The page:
Osawa House is the oldest of the kura buildings. Built in 1792 by a wealthy kimono merchant, it is now a designated Important Cultural Property. Today, it houses a shop on the first floor, selling local sweet potato treats and folk crafts.
Over time, another business took root in Kawagoe, one that still endures today: Kashiya Yokocho, or Penny Candy Lane. This narrow stone-paved alley is lined with shops selling sweets harking back to the Meiji Era (1867-1912), such as fugashi (wheat-gluten snacks), senbei rice crackers, dango dumplings and hard candy. Here I spot a group of three students giggling as they try out different items. Isaac, an exchange student from New Mexico studying at Toyo University says, “I like the smalltown vibe they are trying to keep going here. It’s like an accessible old times.”
Those old times include the Taisho Era (1912-1926), which brought with it unusual Western-style architecture, such as the Saitama Resona Bank building, a 1918 turreted construction known for its white exterior and green copper dome. Taisho-Roman Street is also just a short walk away, with stores housed in architecture that evokes the romantic early 1900s.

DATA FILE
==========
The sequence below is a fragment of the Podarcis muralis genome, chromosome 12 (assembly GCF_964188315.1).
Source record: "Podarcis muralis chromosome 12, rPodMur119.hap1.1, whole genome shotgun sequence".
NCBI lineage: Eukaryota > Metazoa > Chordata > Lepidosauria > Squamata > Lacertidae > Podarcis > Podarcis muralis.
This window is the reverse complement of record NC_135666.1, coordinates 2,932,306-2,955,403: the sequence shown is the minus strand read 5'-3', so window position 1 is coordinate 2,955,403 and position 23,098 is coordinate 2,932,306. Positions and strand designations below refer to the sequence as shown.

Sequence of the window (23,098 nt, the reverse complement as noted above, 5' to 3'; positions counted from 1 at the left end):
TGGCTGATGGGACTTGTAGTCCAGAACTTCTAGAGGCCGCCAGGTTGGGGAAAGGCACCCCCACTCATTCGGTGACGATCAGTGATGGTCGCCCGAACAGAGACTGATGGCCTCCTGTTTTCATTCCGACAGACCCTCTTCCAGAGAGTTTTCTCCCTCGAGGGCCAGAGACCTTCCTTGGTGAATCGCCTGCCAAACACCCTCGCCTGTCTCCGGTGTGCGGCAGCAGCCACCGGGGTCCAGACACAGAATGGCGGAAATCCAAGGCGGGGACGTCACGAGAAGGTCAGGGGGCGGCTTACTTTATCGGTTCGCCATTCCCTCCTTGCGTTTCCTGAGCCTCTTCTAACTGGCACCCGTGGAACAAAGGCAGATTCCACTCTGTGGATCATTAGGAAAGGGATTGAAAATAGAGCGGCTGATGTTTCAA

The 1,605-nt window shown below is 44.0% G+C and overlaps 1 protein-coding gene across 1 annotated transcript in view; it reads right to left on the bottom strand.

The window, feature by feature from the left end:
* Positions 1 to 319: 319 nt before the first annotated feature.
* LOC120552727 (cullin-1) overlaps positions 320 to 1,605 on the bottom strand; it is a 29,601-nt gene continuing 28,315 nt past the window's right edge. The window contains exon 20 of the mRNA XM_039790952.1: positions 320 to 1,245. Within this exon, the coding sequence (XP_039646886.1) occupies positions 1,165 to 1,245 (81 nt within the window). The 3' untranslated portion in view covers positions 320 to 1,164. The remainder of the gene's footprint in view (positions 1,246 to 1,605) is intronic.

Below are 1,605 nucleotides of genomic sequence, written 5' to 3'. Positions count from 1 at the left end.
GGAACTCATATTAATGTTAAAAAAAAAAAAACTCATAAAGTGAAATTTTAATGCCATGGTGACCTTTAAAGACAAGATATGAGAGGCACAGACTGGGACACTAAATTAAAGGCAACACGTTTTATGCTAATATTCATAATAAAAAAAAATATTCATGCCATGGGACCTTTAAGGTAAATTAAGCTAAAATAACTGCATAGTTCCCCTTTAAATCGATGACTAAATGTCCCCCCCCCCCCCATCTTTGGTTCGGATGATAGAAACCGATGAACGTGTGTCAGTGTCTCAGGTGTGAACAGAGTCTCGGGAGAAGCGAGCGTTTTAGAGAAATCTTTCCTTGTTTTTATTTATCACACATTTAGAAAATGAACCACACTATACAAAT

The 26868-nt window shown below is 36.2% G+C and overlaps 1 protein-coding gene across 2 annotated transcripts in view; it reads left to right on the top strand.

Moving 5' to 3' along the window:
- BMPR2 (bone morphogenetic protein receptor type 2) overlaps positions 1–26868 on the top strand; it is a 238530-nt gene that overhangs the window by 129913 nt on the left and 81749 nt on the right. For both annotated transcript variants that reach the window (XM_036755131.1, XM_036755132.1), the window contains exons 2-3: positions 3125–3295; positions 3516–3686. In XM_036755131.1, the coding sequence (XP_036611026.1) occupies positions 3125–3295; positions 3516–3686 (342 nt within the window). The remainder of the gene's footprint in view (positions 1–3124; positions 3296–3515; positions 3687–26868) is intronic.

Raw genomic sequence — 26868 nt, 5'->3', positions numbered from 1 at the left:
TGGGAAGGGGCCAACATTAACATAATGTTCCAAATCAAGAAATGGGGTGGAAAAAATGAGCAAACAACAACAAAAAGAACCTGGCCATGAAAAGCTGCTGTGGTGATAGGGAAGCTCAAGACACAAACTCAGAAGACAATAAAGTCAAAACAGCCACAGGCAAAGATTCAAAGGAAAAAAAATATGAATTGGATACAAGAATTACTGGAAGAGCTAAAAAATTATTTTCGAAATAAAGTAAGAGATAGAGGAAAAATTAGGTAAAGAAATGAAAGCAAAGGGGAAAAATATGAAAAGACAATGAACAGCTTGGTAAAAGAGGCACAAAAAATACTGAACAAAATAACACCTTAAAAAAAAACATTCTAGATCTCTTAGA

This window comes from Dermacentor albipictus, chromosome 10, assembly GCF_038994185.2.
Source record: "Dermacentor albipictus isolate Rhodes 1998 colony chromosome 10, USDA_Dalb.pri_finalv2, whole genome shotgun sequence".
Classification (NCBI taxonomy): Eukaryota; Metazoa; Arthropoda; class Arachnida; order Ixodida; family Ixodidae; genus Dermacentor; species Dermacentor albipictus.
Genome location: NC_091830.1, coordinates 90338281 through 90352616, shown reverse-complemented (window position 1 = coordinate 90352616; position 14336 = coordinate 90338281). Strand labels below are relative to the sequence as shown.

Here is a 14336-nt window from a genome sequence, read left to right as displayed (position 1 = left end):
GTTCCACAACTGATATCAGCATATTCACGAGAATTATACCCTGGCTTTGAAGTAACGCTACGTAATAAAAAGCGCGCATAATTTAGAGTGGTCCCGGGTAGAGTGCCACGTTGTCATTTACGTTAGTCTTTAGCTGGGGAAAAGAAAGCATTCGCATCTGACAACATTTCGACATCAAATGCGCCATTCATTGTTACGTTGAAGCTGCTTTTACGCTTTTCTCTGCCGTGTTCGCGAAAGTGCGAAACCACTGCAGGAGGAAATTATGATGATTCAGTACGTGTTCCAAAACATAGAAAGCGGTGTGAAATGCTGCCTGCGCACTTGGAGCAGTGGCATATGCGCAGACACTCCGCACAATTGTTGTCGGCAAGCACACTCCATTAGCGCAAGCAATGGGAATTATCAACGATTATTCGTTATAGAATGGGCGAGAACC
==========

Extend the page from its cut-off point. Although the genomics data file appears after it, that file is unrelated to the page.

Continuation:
The nostalgic fanciful air continues at the nearby Kamigaseki Country Club, which claims a piece of Kawagoe’s modern history as being the first golf course in Saitama, having opened on Oct. 6, 1929. Renovated by British golf-course architect Charles H. Alison in December 1930, the club now faces new changes as its East Course has been chosen to serve as the golf venue for the 2020 Tokyo Olympics. But even though the golf course will become a new piece of history, Hiroshi Imaizumi, its general manager, promises that they will preserve Alison’s original design.
It’s almost a shame that so few international travelers make it to Kawagoe, especially as it offers plenty of English information and leaflets for tourists. If more did, they may find that its humble, historical charm will entice them to return. After all, this is a place where history repeats itself in the best way possible.